Academy: late Middle English (denoting the garden where Plato taught): from French académie or Latin academia, from Greek akadēmeia, from Akadēmos, the hero after whom Plato’s garden was named. (Oxford English Dictionary)
The Lions’ Gate is an in-development urban, interactive, permaculture project based at Edinburgh Napier University’s Merchiston Campus providing; garden, allotment, outdoor laboratory, venue and relaxation space for students, staff and local communities to explore, in an applied sense, solutions to environmental and social issues.
UN Sustainable Development Goals
The Lions’ Gate has signed the SDG Accord to advance the critical role that education has in delivering the SDGs and the value it brings to governments, business and wider society, making a commitment via my learning institution to deliver the goals.
The following passage was written by Catherine Dignan from the University of the Third Age (U3A) who visited us in autumn 2018:
The Healing Power of Nature: Life today is undoubtedly easier but in some ways it’s not better, just faster. Part of the problem may be a disconnect from nature. Urbanisation and so called ‘digital creep’ means many of us spend a large part of the day indoors staring at a screen which raises our risk of metabolic syndrome, vitamin D deficiency, obesity, depression, loneliness and anxiety, as well as the ill effects of continuous EMF exposure. The risk to health of prolonged sitting has been well documented by research after space travel and is not offset by spending a couple of hours in the gym.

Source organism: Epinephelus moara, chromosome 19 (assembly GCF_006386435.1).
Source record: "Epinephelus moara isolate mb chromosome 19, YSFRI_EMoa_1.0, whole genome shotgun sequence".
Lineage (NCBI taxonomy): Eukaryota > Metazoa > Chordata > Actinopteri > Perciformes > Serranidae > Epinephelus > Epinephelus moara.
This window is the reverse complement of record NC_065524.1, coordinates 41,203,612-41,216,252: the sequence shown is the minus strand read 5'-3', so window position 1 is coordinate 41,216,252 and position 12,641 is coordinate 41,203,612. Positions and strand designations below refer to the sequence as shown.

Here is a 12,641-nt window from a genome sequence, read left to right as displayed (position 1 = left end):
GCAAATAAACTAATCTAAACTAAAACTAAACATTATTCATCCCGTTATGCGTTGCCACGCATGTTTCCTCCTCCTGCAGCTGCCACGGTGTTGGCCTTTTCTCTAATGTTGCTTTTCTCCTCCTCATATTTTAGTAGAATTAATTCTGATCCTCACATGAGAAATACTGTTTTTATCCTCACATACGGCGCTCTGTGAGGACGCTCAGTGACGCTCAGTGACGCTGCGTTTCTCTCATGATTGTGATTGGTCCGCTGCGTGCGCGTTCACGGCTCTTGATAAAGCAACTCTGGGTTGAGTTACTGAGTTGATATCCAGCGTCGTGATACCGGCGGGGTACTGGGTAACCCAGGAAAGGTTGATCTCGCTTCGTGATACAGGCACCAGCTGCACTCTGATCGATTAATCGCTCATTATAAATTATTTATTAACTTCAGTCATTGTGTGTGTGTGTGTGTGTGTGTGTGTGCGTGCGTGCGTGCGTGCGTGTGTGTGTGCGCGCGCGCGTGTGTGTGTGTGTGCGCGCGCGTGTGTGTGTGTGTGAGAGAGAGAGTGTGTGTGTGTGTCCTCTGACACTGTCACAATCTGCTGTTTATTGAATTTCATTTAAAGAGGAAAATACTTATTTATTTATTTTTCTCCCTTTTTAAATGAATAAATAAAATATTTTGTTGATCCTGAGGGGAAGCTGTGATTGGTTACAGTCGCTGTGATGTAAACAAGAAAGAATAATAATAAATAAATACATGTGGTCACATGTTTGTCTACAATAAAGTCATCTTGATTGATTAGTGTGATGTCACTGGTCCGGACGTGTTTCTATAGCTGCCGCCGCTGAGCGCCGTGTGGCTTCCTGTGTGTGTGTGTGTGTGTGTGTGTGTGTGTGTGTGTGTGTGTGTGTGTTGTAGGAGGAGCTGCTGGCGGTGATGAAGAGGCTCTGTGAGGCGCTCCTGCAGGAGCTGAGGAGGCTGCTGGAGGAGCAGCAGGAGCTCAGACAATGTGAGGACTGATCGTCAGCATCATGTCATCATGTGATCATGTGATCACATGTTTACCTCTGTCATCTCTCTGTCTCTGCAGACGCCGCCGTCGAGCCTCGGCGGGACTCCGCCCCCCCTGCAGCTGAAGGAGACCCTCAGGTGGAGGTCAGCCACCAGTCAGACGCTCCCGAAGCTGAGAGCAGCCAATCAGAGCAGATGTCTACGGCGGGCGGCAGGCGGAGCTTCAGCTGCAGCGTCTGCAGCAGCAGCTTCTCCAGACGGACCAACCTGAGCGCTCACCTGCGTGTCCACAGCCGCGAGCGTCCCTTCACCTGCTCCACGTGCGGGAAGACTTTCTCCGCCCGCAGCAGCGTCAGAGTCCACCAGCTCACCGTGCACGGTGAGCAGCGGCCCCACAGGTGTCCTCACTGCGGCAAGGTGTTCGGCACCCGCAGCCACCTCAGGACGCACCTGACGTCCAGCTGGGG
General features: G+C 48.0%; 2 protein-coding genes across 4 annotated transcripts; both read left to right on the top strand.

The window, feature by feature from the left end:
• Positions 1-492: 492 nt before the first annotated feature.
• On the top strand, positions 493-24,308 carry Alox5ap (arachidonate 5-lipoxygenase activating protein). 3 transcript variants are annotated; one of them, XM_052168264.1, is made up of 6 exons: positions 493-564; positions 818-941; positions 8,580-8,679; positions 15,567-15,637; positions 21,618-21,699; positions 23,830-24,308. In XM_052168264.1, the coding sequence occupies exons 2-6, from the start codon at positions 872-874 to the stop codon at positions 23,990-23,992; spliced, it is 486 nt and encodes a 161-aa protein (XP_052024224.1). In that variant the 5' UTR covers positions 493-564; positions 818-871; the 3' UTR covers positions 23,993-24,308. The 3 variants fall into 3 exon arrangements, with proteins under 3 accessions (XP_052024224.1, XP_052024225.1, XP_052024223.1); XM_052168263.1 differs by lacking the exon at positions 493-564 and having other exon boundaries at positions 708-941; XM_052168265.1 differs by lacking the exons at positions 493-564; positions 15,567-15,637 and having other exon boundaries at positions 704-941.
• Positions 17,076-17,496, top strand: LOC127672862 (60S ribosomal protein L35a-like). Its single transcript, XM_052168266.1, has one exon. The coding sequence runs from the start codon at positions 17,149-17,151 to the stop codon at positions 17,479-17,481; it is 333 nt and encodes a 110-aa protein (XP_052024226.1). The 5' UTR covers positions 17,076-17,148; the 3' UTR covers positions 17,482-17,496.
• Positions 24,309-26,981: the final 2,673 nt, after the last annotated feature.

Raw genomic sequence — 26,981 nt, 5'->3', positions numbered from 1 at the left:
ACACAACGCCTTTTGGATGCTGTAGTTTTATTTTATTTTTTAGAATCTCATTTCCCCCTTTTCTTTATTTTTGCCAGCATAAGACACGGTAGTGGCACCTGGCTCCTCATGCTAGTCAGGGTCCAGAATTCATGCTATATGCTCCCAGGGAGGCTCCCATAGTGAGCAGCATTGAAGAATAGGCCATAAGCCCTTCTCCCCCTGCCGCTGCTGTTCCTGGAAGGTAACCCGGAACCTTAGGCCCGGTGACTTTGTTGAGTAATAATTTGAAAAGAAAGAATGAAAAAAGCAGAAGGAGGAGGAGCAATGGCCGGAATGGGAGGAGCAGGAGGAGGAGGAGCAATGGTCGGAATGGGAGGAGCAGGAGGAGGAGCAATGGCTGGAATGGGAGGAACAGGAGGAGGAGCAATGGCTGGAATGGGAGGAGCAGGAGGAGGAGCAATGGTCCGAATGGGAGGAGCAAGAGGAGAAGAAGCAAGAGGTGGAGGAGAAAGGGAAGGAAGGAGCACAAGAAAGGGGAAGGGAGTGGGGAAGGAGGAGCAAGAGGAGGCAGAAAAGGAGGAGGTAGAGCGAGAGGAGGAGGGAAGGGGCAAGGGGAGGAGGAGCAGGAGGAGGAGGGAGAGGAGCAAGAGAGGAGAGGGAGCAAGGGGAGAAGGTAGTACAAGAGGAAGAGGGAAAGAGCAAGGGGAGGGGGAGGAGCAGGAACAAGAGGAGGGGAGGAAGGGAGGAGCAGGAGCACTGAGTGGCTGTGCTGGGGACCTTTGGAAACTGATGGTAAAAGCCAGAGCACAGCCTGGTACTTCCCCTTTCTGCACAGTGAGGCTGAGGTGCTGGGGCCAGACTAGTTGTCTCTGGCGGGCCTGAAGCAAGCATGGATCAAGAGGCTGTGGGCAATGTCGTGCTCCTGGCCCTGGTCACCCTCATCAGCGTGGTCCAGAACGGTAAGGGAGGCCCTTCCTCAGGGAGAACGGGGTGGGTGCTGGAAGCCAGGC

Health boost: The power of nature as a restorative therapy has been applied in many contexts throughout the world: UK post-war city slum clearances to make way for houses with more daylight and gardens; Japanese “forest bathing” and metsänpeitto in Finland have been shown to reduce stress, lower blood pressure and support immune function. Hospital gardens or landscapes with trees, flowers and colourful shrubs have been proven to speed recovery from illness.
Grounding: The human body is an electrical entity and is designed to be in direct contact with the earth. A garden could provide a little space for direct, barefoot contact with earth, grass or sand. Before urbanisation and rubber soled shoes, the human body had access to the earth’s negative charge, providing an endless supply of electrons to balance the activity of free radicals and to reduce chronic inflammation, which is the root of many modern diseases with added benefits of better sleep, reduced stress, pain and blood viscosity.
Plant power: Organically or bio-dynamically grown fruits, vegetables and herbs give direct access to fresher, more nutrient dense foods grown in nourishing soil and without the usual helping of toxic elements from pesticides and spraying. Aromatic plants such as lavender, bergamot or mint both for culinary and garden use open up another whole field of health benefits both for the gardener and the consumer.